Post Master General John E. Potter argues that if the agency were “provided the flexibilities used by businesses in the marketplace to streamline their operations and reduce costs, we would become a more efficient and effective organization." Word has apparently not trickled down to Potter that the way to save money is to spend goo-gobs of it along with establishing several more layers of federal regulation. As they say in the White House, “You’ve got to spend a trillion to save a billion.” That’s the way they do it in Greece.
How odd. Rather than requesting that the postal service be subject to 100 new government boards and a 3000 pages of new official directives, and that he be named Postal Czar, Potter demands the freedom to respond to market signals – to run the postal service as a (hide the women and children) profit making enterprise as opposed to a quasi government enterprise.
This is exactly the opposite of what we have been told as it pertains to health care. The left argues that profit is the enemy of reform; that in fact the only way to bring quality health care to the most people along with fiscal discipline is through large administrative oversight – that and about 3 trillion dollars.
How is it that the same political considerations that have governed the postal service into billion dollar deficits will elude governance of health care? They will not.
I will no doubt be admonished by new liberals: “don’t disturb this groove.” However, clear thinking Americans, which apparently exempts the entire democratic caucus, understand that the choice was never between Obamacare and doing nothing as was often charged. As Potter articulated in his plea to Congress, it was always a question of the inflexibility and stagnation of government bureaucracy on the one hand and the fluidity and dynamism of the market on the other.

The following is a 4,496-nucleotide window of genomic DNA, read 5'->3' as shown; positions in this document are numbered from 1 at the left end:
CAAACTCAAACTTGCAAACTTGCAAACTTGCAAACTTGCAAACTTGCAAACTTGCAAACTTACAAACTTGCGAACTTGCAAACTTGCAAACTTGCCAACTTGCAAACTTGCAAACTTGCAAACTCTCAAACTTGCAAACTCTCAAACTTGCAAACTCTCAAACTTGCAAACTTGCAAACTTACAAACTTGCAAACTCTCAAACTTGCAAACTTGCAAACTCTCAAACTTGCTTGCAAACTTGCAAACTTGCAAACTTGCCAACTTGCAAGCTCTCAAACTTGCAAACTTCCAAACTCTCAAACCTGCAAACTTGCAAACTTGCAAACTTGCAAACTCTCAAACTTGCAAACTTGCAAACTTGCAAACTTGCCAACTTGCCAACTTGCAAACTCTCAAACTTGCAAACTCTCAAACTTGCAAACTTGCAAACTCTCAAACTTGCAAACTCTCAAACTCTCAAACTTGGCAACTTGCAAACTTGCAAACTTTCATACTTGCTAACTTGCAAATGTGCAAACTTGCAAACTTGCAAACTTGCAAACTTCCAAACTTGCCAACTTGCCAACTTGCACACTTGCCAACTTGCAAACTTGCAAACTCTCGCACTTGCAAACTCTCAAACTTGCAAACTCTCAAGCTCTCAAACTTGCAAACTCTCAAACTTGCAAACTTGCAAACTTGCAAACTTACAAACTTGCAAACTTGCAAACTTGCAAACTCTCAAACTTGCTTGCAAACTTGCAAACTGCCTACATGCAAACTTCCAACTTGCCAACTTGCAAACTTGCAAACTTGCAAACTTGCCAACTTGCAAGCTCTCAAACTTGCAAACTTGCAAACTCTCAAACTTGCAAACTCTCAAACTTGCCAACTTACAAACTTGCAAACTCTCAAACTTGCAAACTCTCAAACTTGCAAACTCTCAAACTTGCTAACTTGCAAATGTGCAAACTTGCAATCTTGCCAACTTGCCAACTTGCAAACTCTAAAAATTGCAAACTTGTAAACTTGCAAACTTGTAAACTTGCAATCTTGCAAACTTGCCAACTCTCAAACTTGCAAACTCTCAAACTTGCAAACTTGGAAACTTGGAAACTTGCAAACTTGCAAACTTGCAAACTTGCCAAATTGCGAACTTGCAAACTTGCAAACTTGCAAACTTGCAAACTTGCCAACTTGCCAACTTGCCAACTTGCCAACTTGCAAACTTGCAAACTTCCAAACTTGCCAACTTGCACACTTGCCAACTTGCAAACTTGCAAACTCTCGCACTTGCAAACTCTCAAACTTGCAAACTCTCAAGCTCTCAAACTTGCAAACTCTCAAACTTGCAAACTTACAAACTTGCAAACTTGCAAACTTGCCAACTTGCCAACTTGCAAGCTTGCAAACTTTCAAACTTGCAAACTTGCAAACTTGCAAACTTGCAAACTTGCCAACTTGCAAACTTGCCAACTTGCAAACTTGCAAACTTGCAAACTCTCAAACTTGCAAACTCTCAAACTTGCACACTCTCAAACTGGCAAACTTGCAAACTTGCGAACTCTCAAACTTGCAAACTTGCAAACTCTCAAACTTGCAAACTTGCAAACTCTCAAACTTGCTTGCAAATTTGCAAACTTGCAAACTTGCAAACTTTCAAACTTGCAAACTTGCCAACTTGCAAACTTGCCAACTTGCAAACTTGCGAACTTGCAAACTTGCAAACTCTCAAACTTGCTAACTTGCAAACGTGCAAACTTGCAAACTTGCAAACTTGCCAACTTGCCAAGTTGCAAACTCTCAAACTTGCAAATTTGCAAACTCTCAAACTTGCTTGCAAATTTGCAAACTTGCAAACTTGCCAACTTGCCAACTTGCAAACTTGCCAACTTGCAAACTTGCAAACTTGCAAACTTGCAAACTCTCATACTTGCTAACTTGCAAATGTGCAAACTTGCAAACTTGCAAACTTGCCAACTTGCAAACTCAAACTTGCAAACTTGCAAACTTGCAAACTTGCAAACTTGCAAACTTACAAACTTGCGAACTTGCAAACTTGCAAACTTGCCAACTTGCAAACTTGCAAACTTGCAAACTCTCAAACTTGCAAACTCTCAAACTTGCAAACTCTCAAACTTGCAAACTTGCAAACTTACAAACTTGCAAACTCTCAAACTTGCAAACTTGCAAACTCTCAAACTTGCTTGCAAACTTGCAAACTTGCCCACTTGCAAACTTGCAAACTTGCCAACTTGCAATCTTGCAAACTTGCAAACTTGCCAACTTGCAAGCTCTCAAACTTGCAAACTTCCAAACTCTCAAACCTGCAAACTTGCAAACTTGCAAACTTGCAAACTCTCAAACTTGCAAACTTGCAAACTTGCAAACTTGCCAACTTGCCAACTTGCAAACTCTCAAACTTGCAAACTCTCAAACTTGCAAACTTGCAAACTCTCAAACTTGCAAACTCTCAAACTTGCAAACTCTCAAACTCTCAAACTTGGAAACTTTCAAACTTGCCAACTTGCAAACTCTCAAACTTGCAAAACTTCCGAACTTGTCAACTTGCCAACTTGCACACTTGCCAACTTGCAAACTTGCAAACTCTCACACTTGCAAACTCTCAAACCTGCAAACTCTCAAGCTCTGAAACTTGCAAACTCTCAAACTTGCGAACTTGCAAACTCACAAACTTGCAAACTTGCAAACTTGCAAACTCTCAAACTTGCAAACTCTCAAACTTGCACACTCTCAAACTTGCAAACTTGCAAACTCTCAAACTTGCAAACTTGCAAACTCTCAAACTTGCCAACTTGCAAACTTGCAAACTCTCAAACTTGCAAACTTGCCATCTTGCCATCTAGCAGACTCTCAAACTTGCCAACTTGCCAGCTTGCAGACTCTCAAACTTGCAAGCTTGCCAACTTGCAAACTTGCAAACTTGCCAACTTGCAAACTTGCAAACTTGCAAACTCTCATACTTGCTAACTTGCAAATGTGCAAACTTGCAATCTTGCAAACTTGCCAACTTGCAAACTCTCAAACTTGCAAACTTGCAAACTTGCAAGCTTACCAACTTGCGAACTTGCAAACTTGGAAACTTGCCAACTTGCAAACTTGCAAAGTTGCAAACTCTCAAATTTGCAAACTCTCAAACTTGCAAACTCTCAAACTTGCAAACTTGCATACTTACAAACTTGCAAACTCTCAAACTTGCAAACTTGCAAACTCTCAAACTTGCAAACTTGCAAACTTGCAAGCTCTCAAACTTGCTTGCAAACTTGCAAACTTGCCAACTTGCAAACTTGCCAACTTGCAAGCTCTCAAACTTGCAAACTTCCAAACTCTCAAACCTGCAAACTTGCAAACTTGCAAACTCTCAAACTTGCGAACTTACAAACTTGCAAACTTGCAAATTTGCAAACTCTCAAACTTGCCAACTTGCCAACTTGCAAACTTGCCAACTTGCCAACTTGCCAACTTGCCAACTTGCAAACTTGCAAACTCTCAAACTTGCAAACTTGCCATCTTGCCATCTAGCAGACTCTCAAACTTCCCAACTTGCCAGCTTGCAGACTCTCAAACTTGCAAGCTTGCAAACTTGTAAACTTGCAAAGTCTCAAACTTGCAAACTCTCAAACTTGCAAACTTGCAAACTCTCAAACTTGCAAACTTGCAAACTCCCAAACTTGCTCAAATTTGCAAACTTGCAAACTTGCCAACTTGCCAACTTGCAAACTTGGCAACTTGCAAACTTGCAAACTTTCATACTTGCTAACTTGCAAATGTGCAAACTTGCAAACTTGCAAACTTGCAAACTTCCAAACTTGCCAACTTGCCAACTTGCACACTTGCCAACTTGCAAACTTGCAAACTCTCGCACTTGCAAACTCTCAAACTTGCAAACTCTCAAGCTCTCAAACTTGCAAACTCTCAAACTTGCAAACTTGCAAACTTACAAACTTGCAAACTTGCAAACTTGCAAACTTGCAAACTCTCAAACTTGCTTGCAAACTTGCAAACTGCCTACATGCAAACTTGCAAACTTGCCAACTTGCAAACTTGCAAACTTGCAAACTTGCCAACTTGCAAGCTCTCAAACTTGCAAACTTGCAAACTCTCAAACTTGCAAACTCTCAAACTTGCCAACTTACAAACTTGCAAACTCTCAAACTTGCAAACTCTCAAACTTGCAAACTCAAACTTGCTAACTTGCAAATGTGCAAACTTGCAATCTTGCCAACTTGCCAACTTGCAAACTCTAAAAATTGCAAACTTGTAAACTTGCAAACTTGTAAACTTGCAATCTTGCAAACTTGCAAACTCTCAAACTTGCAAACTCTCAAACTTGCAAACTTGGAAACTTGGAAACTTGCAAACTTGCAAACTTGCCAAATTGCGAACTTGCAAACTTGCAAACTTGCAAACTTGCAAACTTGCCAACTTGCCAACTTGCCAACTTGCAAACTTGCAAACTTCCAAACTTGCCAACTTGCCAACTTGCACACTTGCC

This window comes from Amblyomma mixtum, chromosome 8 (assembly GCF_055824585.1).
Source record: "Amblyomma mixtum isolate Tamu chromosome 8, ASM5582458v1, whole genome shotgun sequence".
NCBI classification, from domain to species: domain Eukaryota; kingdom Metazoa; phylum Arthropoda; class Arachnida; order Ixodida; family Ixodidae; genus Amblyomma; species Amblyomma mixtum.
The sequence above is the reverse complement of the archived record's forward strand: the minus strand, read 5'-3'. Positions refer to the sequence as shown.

The magic of the present moment may do much to cement Obama’s legacy, but it does little to change this nation’s fiscal reality to whit: the nation is running huge deficits, has grown the national debt, has unfunded promises it can’t keep and for the first time the majority of this nations debt is in foreign hands (alas, not in the hands of Greece, Portugal et al.) Rather than seek market alternatives that would cost nothing, this president and this congress chose to inflict upon the nation an expensive boondoggle that will, they have explained -- in the odd dialect of congressional-ese and in contradiction of actual historical evidence -- actually make us fiscally sound. It will not.
But far be it from me to break up the party.
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